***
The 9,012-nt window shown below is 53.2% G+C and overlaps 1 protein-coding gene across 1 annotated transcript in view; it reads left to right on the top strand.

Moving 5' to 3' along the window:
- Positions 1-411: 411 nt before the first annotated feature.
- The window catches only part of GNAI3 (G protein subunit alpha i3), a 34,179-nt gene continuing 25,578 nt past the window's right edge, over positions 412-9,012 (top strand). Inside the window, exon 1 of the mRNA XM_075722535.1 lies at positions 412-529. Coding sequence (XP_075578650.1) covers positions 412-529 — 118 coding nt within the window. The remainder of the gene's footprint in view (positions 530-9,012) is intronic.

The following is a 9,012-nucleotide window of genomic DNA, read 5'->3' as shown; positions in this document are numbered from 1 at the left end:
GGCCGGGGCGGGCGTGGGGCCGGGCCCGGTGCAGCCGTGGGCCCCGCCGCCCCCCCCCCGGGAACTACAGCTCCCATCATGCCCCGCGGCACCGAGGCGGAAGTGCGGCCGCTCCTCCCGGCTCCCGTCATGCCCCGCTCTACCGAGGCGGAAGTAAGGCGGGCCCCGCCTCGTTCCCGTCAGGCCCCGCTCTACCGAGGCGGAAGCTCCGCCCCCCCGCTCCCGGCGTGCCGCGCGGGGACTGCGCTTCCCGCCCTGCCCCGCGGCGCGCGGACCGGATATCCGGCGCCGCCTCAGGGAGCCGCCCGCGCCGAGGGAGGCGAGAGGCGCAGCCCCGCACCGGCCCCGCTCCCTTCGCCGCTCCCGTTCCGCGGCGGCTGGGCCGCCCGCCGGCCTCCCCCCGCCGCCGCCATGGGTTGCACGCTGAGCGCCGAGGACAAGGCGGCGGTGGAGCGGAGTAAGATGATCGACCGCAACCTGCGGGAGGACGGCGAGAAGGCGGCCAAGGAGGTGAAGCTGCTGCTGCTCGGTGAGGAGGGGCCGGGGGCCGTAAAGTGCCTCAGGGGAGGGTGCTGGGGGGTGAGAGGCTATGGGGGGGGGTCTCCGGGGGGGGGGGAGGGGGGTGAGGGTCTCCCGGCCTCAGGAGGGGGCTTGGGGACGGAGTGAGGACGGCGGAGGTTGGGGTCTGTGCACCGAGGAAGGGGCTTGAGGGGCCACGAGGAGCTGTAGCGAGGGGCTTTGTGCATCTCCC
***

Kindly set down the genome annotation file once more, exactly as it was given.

The 9,012-nt window shown below is 53.2% G+C and overlaps 1 protein-coding gene across 1 annotated transcript in view; it reads left to right on the top strand.

Moving 5' to 3' along the window:
- Positions 1-411: 411 nt before the first annotated feature.
- The window catches only part of GNAI3 (G protein subunit alpha i3), a 34,179-nt gene continuing 25,578 nt past the window's right edge, over positions 412-9,012 (top strand). Inside the window, exon 1 of the mRNA XM_075722535.1 lies at positions 412-529. Coding sequence (XP_075578650.1) covers positions 412-529 — 118 coding nt within the window. The remainder of the gene's footprint in view (positions 530-9,012) is intronic.

The following is a 9,012-nucleotide window of genomic DNA, read 5'->3' as shown; positions in this document are numbered from 1 at the left end:
GGCCGGGGCGGGCGTGGGGCCGGGCCCGGTGCAGCCGTGGGCCCCGCCGCCCCCCCCCCGGGAACTACAGCTCCCATCATGCCCCGCGGCACCGAGGCGGAAGTGCGGCCGCTCCTCCCGGCTCCCGTCATGCCCCGCTCTACCGAGGCGGAAGTAAGGCGGGCCCCGCCTCGTTCCCGTCAGGCCCCGCTCTACCGAGGCGGAAGCTCCGCCCCCCCGCTCCCGGCGTGCCGCGCGGGGACTGCGCTTCCCGCCCTGCCCCGCGGCGCGCGGACCGGATATCCGGCGCCGCCTCAGGGAGCCGCCCGCGCCGAGGGAGGCGAGAGGCGCAGCCCCGCACCGGCCCCGCTCCCTTCGCCGCTCCCGTTCCGCGGCGGCTGGGCCGCCCGCCGGCCTCCCCCCGCCGCCGCCATGGGTTGCACGCTGAGCGCCGAGGACAAGGCGGCGGTGGAGCGGAGTAAGATGATCGACCGCAACCTGCGGGAGGACGGCGAGAAGGCGGCCAAGGAGGTGAAGCTGCTGCTGCTCGGTGAGGAGGGGCCGGGGGCCGTAAAGTGCCTCAGGGGAGGGTGCTGGGGGGTGAGAGGCTATGGGGGGGGGTCTCCGGGGGGGGGGGAGGGGGGTGAGGGTCTCCCGGCCTCAGGAGGGGGCTTGGGGACGGAGTGAGGACGGCGGAGGTTGGGGTCTGTGCACCGAGGAAGGGGCTTGAGGGGCCACGAGGAGCTGTAGCGAGGGGCTTTGTGCATCTCCC